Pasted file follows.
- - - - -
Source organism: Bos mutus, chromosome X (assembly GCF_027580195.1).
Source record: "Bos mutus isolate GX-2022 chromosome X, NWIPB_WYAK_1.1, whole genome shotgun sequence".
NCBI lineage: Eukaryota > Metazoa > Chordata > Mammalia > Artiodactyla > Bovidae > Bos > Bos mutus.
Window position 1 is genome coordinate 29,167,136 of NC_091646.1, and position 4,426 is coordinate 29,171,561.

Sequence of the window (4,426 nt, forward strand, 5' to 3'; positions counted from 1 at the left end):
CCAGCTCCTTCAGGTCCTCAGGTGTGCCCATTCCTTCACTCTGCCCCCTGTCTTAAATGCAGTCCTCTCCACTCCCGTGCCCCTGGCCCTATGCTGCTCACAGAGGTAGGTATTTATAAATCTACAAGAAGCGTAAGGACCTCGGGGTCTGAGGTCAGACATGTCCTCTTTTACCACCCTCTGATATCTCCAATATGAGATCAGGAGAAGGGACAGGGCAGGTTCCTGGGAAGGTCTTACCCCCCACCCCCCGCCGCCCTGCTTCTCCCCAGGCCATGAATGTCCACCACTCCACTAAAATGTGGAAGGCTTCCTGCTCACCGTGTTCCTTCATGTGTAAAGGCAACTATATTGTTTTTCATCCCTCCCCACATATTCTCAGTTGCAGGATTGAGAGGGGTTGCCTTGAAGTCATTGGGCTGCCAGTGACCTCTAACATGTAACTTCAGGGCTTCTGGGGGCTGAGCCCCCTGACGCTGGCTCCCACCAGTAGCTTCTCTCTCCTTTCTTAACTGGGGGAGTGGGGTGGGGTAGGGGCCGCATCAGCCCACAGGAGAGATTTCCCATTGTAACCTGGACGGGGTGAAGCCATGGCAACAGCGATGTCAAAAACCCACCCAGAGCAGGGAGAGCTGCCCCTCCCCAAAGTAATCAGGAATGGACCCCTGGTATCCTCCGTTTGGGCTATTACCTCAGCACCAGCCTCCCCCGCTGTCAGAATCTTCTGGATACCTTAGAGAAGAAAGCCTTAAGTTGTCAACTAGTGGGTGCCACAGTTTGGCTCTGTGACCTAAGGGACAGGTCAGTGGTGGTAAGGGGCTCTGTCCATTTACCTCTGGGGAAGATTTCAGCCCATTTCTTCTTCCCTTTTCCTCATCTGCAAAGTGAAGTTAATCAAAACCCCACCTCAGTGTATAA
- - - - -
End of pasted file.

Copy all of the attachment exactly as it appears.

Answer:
Source organism: Bos mutus, chromosome X (assembly GCF_027580195.1).
Source record: "Bos mutus isolate GX-2022 chromosome X, NWIPB_WYAK_1.1, whole genome shotgun sequence".
NCBI lineage: Eukaryota > Metazoa > Chordata > Mammalia > Artiodactyla > Bovidae > Bos > Bos mutus.
Window position 1 is genome coordinate 29,167,136 of NC_091646.1, and position 4,426 is coordinate 29,171,561.

Sequence of the window (4,426 nt, forward strand, 5' to 3'; positions counted from 1 at the left end):
CCAGCTCCTTCAGGTCCTCAGGTGTGCCCATTCCTTCACTCTGCCCCCTGTCTTAAATGCAGTCCTCTCCACTCCCGTGCCCCTGGCCCTATGCTGCTCACAGAGGTAGGTATTTATAAATCTACAAGAAGCGTAAGGACCTCGGGGTCTGAGGTCAGACATGTCCTCTTTTACCACCCTCTGATATCTCCAATATGAGATCAGGAGAAGGGACAGGGCAGGTTCCTGGGAAGGTCTTACCCCCCACCCCCCGCCGCCCTGCTTCTCCCCAGGCCATGAATGTCCACCACTCCACTAAAATGTGGAAGGCTTCCTGCTCACCGTGTTCCTTCATGTGTAAAGGCAACTATATTGTTTTTCATCCCTCCCCACATATTCTCAGTTGCAGGATTGAGAGGGGTTGCCTTGAAGTCATTGGGCTGCCAGTGACCTCTAACATGTAACTTCAGGGCTTCTGGGGGCTGAGCCCCCTGACGCTGGCTCCCACCAGTAGCTTCTCTCTCCTTTCTTAACTGGGGGAGTGGGGTGGGGTAGGGGCCGCATCAGCCCACAGGAGAGATTTCCCATTGTAACCTGGACGGGGTGAAGCCATGGCAACAGCGATGTCAAAAACCCACCCAGAGCAGGGAGAGCTGCCCCTCCCCAAAGTAATCAGGAATGGACCCCTGGTATCCTCCGTTTGGGCTATTACCTCAGCACCAGCCTCCCCCGCTGTCAGAATCTTCTGGATACCTTAGAGAAGAAAGCCTTAAGTTGTCAACTAGTGGGTGCCACAGTTTGGCTCTGTGACCTAAGGGACAGGTCAGTGGTGGTAAGGGGCTCTGTCCATTTACCTCTGGGGAAGATTTCAGCCCATTTCTTCTTCCCTTTTCCTCATCTGCAAAGTGAAGTTAATCAAAACCCCACCTCAGTGTATAA